Susan Hill: Strange Meeting

(314 words)
  • Gina Wisker (University of Brighton)

Like many other writers of the contemporary period such as Pat Barker and Sebastian Faulkes, Susan Hill has chosen to recuperate a version of a historical moment, that of the First World War. Strange Meeting, named after one of Wilfred Owen's poems, concentrates on a realistic representation of relationships between young men in the trenches. Like Pat Barker's trilogy which begins with Regeneration, Hill's Strange Meeting explores the suffering of shell-shock victims, notably Harris, a young soldier who regresses to meaningless inarticulacies and to a foetal state, hiding in a gap in the cellar wall to avoid the horrors of the surrounding war. Male friendships and questions about varieties of masculinity are …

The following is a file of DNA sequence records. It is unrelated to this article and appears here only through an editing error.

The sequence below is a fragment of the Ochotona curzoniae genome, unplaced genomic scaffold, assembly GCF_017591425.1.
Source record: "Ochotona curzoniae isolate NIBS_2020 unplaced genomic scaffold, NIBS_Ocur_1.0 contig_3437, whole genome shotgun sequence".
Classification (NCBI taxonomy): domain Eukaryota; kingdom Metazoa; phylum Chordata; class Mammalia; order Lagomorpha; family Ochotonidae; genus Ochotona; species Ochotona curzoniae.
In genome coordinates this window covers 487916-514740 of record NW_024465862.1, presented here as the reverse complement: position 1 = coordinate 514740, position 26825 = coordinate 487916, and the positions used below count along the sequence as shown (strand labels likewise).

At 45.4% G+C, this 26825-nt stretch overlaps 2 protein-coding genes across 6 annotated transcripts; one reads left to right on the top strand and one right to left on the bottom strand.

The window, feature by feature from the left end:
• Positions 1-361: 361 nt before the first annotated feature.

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Citation:
Wisker, Gina. "Strange Meeting". The Literary Encyclopedia. First published 25 October 2002
[http://www.litencyc.com/php/sworks.php?rec=true&UID=1832, accessed 22 September 2014.]


Related Groups

  1. World War 1 Literature